Why hike St. George?

Our area is full of places to hike and explore nature away from the city. On one of the hikes we went to Dammeron Valley with Professor Curt Walker. He guided us and took us on an exploration of rock formations, plants, and other biology in the area. The second hike took us to Santa Clara where we hiked alongside the river and explored the petroglyphs. Both hikes were insightful and invigorating; hiking is a way to get out and explore nature! (Photo taken in Hurricane)

Exploring Native American History on the Ranger Bart Trail:

On April 10th, members of the Red Rock Outdoors Club, Dixie State University students, and hikers from the Sun River hiking club had a chance to enjoy the beautiful early-spring weather and learn about Native American history and culture while hiking the newly dedicated Ranger Bart Trail. Named after a local historian, folklorist, and avid hiker who recently passed away, the Ranger Bart Trail led the hikers along steep paths to ancient Native American campsites and ended at an enormous sinkhole. A horticulturist named Russ guided the hikers and shared his extensive knowledge of Native American culture and the flora and fauna along the trail. One hiker stated, “It surprised me how much history was behind the land we were hiking across, and [Russ] seemed to know it all.” What other hikers said about their experience:
  • “The Ranger Bart Trail was an exciting experience…a hike that people should take if they are interested in learning more about local native culture and history.” Dixie State College Red Rock Outdoors Club
  • “I got a taste of Dixie’s history, and scenery.”
  • “I enjoyed . . . getting to know . . . my classmates as well as Professor Wrede. The hike allowed time to talk about ourselves . . . in a more personal setting that we do not get in the classroom. It helped me develop more of a common ground with my instructor and a deeper respect for her also.”
To get to the trailhead, take Sunriver Parkway (exit 2) off Interstate 15 and go west. Drive all the way to the end of the road, where you'll find a small parking area and a sign indicating the Ranger Bart Trail. The trail will take you along the river through an undulating landscape that, in the spring, is fresh and green.

Petroglyphs in Santa Clara

The trail along the Santa Clara River is especially pretty in the spring, when flowers start to bloom and trees turn green, and the fall, when fall colors the cottonwoods and rabbitbrush along the river. Don't forget to bring your binoculars and look up the cliff to your right where you'll see a lot of petroglyphs. Another hike took us to Dammeron Valley, where, instructed by Dr. Curt Walker, we learned about local plants and animals. The club also learned how successfully to take pictures of the rising sun when Dr. Shane Prine took us to Snow Canyon early on a Saturday morning. Dr. Marius van der Merwe allowed us to participate in a condor-viewing event on Kolob he had organized for his students.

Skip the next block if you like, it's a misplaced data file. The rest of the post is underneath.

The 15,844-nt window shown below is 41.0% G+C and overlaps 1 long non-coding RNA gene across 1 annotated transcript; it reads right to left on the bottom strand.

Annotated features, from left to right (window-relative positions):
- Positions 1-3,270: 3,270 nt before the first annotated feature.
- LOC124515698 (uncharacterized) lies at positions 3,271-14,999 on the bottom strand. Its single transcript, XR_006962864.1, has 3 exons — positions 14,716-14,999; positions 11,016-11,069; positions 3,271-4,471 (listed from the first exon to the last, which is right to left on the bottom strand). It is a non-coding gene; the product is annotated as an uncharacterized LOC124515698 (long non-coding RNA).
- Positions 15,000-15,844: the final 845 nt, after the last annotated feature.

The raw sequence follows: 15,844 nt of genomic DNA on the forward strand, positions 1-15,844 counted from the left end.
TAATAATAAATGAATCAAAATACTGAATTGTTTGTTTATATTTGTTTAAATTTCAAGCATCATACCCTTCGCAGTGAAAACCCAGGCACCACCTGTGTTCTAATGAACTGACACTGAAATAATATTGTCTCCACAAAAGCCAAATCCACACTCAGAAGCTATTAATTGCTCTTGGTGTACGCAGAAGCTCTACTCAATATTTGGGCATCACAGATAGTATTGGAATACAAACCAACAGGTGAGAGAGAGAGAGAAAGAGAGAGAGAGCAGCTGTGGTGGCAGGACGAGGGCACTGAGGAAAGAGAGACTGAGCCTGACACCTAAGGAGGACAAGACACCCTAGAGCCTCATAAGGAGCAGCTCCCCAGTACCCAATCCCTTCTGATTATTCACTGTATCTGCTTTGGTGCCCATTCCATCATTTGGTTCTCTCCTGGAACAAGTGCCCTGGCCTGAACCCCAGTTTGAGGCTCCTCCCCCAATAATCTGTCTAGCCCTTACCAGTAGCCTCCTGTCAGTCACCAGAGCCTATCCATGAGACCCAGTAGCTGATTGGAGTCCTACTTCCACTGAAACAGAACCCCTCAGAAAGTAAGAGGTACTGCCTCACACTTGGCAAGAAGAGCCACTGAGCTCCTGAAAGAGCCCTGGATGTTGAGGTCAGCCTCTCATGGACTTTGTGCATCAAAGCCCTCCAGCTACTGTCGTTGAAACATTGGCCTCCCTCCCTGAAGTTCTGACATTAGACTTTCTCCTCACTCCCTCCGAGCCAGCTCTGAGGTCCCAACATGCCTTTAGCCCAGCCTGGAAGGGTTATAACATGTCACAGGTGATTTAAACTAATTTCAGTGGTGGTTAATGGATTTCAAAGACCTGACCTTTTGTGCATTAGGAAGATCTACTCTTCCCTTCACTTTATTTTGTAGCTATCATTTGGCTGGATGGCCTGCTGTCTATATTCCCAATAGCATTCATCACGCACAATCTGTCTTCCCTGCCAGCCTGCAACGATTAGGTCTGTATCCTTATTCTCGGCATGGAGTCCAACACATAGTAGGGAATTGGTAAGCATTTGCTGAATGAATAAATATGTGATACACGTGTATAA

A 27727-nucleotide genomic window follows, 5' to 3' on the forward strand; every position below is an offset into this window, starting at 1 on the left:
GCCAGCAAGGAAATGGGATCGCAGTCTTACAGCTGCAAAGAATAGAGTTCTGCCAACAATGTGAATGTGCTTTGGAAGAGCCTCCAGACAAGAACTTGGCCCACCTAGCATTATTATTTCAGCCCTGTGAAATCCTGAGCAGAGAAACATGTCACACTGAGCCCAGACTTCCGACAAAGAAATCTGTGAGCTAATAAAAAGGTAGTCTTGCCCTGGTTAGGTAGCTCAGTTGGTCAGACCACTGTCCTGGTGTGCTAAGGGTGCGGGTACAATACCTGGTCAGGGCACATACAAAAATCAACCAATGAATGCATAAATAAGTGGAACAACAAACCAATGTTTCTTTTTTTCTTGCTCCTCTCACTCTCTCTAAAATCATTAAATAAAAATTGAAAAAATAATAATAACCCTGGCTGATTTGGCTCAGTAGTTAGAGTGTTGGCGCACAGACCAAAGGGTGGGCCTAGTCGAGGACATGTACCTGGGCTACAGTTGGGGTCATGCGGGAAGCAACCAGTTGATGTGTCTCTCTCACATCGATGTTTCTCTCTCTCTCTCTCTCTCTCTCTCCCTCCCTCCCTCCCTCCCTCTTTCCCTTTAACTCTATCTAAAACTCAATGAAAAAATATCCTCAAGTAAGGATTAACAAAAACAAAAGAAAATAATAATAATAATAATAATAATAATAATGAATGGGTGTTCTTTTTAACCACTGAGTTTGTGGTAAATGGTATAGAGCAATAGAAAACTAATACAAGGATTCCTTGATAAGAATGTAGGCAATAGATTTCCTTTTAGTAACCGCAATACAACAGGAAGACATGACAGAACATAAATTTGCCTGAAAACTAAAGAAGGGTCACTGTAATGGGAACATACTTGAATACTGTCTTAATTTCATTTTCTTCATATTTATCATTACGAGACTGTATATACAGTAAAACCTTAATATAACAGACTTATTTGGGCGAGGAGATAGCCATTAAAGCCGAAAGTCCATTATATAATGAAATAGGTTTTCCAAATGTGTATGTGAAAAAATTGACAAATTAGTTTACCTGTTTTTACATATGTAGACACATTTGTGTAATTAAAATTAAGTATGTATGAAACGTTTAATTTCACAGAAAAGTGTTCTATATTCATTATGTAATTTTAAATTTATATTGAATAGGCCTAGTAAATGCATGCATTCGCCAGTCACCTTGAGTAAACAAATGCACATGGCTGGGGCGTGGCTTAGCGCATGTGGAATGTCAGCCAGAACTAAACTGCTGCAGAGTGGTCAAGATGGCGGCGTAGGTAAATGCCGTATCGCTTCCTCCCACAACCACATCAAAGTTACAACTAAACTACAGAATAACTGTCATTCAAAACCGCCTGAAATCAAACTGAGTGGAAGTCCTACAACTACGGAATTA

Early Morning Hike in Snow Canyon

The Snow Canyon activity started off a little chilly, but it turned out to be a lot of fun. We were going to see the petroglyphs, but it turned out that the only ones observable in Snow Canyon are now out of reach and available only to climbers. Apparently some adolescents destroyed the other observable petroglyphs! How awful! So we hiked the three pond trail, about 3.5 miles long. The weather got a little warmer, so it was good. We had a good turn out: Nadia, Cameron, I, Cam's brother David, and some friends of mine, Alisha and Mindy. Here were some of the pictures that I took, before my phone died! Some good ones, though, I think.


In mid-April, the Red Rock Outdoors Club tried out geo-caching for the first time. The idea of geo-caching is to have everyone take part in locating a hidden object by using a GPS. To find this object the group hiked past Tuacahn high school into Padre Canyon, where the GPS directed us to a large rock. After some searching, the group found the “cache”—a container filled with little souvenirs and trinkets. We waited at that area for a while and then continued the hike to the end of Padre Canyon. The entire activity took about an hour and a half. In all everyone said they enjoyed the outing and some even said they would do it again!